Federal Government and New York State Take Major Steps to Curb Spread at the Workplace
Coming Soon: Federal Mandate for Vaccine or Weekly Testing
On September 9, 2021, President Biden announced that he would be directing the Department of Labor’s Occupational Safety and Health Administration (“OSHA”) to issue an emergency rule requiring healthcare workers, federal workers and contractors, and companies with 100 or more employees to ensure that workforces are fully vaccinated or, alternatively, test negative for COVID-19 at least once a week. The emergency rule will also require employers to provide paid time off for employees getting vaccinated. According to White House officials, failure to comply with this forthcoming emergency rule may result in government enforcement actions which could include fines up to $14,000 per violation. The new rule, which will be published as an emergency temporary standard, is anticipated to be published in the next several weeks and to go into effect thereafter.
For further details about the above, and President’s Biden’s six-pronged approach to combat the pandemic, please refer to President Biden’s remarks here and here. There is expected to be opposition to this measure and we will continue to monitor this important development.
Update to New York HERO ACT – Activation Now Required
As we have previously reported, on May 5, 2021, Governor Cuomo signed the New York Health and Essential Rights Act (“NY HERO Act”), and subsequent amendments on June 7, 2021. As set forth in our prior alert, the NY HERO Act mandates extensive workplace health and safety protections against exposure and disease during an airborne infectious disease outbreak (“AID”).
On July 6, 2021, the New York State Department of Labor (“NY DOL”) issued the Airborne Infectious Disease Exposure Prevention Standard (“Exposure Prevention Standard”) and the Model Airborne Infectious Disease Exposure Prevention Plan (the “Model Plan”). By August 4, 2021, all New York employers were required to either adopt the Model Plan or create their own Airborne Infectious Disease Exposure Prevention Plan (“Exposure Prevention Plan”). The adopted or crafted plans were required to be distributed to all employees by September 4, 2021.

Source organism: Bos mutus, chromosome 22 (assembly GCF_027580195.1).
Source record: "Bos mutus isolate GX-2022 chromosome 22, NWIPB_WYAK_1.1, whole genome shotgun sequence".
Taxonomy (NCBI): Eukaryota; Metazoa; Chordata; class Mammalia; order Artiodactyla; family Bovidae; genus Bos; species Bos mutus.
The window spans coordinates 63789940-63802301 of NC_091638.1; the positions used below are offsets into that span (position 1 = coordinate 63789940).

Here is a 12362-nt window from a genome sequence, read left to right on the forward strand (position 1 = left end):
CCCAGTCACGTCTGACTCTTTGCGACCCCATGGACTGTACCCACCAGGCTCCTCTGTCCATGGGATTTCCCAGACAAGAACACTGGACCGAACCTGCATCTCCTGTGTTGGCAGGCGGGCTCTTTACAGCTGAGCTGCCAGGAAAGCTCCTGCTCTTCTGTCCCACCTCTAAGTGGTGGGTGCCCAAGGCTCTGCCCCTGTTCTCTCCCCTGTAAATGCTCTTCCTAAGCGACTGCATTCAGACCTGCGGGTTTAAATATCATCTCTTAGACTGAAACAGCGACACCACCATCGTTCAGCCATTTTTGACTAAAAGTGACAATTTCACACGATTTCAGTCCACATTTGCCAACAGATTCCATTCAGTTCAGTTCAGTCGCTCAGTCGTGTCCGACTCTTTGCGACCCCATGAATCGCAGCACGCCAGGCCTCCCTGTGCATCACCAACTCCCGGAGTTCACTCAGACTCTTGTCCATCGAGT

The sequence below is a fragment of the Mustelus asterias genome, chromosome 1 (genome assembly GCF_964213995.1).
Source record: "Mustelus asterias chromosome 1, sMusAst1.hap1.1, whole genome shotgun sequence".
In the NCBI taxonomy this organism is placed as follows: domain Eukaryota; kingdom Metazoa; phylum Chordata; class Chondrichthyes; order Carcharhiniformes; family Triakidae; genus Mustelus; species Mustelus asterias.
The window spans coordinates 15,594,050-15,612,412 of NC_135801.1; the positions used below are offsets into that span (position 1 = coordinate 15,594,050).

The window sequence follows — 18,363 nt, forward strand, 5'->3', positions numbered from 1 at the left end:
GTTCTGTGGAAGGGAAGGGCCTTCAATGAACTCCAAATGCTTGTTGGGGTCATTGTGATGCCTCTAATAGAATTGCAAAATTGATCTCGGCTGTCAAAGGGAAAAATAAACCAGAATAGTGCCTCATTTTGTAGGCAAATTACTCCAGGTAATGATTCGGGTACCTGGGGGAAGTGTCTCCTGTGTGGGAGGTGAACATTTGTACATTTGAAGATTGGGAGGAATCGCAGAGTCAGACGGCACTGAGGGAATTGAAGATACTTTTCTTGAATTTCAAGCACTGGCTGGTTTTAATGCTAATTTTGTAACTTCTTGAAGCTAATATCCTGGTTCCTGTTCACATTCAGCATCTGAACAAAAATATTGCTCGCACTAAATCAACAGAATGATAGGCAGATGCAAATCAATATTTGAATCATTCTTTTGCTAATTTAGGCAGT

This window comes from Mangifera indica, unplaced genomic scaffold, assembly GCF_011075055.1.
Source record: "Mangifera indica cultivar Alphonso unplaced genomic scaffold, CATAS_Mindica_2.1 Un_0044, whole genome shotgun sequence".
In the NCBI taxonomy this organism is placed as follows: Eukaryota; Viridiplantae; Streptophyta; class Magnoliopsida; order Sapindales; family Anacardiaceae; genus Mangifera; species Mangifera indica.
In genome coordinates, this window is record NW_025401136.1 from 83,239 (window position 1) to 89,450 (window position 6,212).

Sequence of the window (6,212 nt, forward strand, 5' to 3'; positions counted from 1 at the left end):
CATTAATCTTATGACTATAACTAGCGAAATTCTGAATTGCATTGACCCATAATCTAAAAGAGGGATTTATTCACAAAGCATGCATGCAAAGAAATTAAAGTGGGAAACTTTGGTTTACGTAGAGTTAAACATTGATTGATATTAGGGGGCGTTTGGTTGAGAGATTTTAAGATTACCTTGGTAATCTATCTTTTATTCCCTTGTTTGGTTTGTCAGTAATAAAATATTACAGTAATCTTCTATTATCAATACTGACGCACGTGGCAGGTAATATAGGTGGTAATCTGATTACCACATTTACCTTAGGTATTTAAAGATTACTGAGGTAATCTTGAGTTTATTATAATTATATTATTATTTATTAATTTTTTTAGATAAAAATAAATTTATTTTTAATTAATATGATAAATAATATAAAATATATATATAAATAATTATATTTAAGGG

Previously the requirements for employers under NY HERO Act were limited to creating and distributing the plans because New York State had not officially designated any AIDs. That status changed on September 6, 2021, when Governor Kathy Hochul announced that the New York Commissioner of Health officially designated COVID-19 as an AID under the NY HERO Act, stating that COVID-19 presents a serious risk of harm to the public health. Accordingly, the adopted Model Plans or alternative Exposure Prevention Plans must now promptly be activated and go into effect.
A compliant Exposure Prevention Plan will meet or exceed the requirements of the Model Plan and be crafted in accordance with a collective bargaining agreement or with meaningful participation from employees. As set forth in more detail in our prior alert, every plan must include appropriate exposure controls for activities performed at worksites including health screenings, requiring face coverings, implementing physical distancing, cleaning and disinfecting worksites, and providing hand hygiene and personal protective equipment. In accordance with the NY HERO Act, now that New York State has designated COVID-19 as an AID, all employers in New York State should immediately review and update their prevention plan, activate the plan, provide each employee with a written copy of the plan in English or the primary language of the employees, and post a copy of the plan in a visible and prominent location. Additionally, employers must conduct a “verbal review” of the employer’s policies and employee rights under the NY HERO Act, including the employer’s Exposure Prevention Plan.
Failure to comply with the NY HERO Act may result in civil penalties of $50 per day for failing to adopt an appropriate plan and a fine of $1,000-10,000 for failing to comply with an adopted plan. Employees may also bring a civil action seeking injunctive relief against employers alleged to have violated an adopted prevention plan.